Category Archives: Wetback Systems

What is a hot water cylinder coil or heat exchanger?

hot_heater_cylinder_coils

What is a heat exchanger

The simple answer is, a coil or heat exchanger is a device that allows the transfer of heat between two fluids without having them come in contact with each other.

A standard immersion element is by default integrated into the average solar ready cylinder and is considered the primary heat source. When an external secondary heat sources such as solar, heat pumps or even gas boiler are used, most hot water cylinders will not have a heat exchanger to accommodate and potable water is heated directly within the tank.

Systems of this type (without a heat exchanger) are sometimes called “direct systems”, they can be a problem for a number of reasons:

  • The mains water may be corrosive
  • The mains water may be mineralised
  • Mains water will almost certainly have oxygen dissolved in it
  • The location where the system is used may suffer from frostscylinder_heat_exchanger

Corrosive water will attack the collector tubes, this process will be accelerated by any release of oxygen from solution in the water (gasses are less soluble in water at high temperatures). Minerals in the water will form deposits inside the collector tubes at high temperatures (in the same way that deposits are formed inside a jug or kettle). these deposits will eventually block your solar tubes, gas heat exchangers, pumps, valves and other system components.

Heat exchangers in closed loop systems are critical to the performance of the system and should be matched with the heat source (gas boiler or solar for example) being used and the flow rate through the circuit so that the heat being gained by the heat source is efficiently transferred to the potable water by the heat exchanger.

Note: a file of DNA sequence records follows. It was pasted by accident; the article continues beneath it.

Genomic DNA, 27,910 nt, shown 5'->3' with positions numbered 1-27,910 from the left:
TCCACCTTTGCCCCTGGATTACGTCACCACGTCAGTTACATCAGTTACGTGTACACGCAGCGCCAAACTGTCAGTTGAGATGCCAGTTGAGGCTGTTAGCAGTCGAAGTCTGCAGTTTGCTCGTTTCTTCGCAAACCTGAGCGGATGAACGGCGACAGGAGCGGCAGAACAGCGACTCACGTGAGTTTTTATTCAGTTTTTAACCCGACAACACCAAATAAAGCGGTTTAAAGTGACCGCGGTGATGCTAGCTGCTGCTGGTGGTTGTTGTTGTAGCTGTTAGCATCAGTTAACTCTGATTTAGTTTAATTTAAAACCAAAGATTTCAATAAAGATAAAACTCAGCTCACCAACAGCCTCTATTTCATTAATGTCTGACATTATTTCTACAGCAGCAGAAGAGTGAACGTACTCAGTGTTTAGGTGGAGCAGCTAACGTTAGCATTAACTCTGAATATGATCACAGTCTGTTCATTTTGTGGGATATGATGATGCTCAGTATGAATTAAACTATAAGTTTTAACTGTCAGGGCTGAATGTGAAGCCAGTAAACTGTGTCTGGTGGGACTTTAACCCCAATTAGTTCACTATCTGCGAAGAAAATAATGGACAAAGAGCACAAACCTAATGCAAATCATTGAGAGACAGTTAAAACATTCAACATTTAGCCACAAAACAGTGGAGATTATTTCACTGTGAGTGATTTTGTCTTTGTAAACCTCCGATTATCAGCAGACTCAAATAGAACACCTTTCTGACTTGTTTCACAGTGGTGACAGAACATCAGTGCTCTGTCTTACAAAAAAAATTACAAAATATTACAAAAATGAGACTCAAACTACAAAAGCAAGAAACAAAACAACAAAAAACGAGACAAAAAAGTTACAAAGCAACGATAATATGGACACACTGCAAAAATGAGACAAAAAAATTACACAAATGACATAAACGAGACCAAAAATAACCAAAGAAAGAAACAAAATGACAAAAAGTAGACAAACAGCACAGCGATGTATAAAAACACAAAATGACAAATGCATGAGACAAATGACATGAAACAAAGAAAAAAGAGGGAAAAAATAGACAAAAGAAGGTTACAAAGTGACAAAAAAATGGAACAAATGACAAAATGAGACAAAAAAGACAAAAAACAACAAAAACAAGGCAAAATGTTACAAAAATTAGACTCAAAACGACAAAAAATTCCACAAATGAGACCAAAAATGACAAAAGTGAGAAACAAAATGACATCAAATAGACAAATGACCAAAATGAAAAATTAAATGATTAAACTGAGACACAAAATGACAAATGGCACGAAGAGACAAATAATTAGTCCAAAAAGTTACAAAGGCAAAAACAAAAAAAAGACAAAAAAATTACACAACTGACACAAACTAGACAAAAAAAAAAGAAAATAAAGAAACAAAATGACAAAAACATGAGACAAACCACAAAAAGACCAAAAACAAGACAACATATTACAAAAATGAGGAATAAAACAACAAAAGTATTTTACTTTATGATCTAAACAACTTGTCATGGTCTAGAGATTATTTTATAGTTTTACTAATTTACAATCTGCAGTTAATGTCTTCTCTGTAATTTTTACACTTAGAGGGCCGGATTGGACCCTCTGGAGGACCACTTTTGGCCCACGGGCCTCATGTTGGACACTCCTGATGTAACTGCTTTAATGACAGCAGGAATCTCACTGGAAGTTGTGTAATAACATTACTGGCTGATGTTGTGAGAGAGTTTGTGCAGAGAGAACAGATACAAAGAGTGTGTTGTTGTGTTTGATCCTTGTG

The most common type of heat exchanger is the coil heat exchanger this is integral to the storage tank, although sometimes external plate heat exchangers are used.

Here is one example of a double coil hot water cylinder which can be used for a solar system and gas boiler backup.

what_is_a_heat_exchanger

 

 

What a beautiful wetback installation

2 guys and 8 hours later this wetback installation was compete. Quick recovery time by having a wetback ready hot water cylinder just above the wetback.

Some Essentials in the design of the flow and return pipes when it comes to wetbacks:

 

  1. Pipes connecting the wetback and the storage vessel must have adequate rise and fall. This will wetback-hwcallow convectional flow and prevent air locks. G12 AS1 states a minimum of 1 in 7 slope to ensure heat will transfer between wetback and storage heater by thermo siphon.
  2. Flow and return pipes should be in copper and generally be a minimum of 25mm diameter. AS/NZS 3500 part 4 section 7 includes a table to determine pipe size according to length of run. The open vent should be a minimum of 20 mm diameter.
  3. If the hot water cylinder is not positioned high enough above the heat source it is possible for reversed circulation to occur. Reversed circulation, also known as back circulation, takes place when heat is transferred from the water cylinder back to the heat source.
  4. The bottom of the water cylinder should be at least 300 mm above the heat source assuming the flow line is connected to a riser pipe or coil within the cylinder. If no riser is fitted a distance of at least 600 mm should be made between the two appliances.

To find out more about wetback and hot water cylinder regulations please visit our regulations page. If in doubt give us a ring and speak to a qualified technician 🙂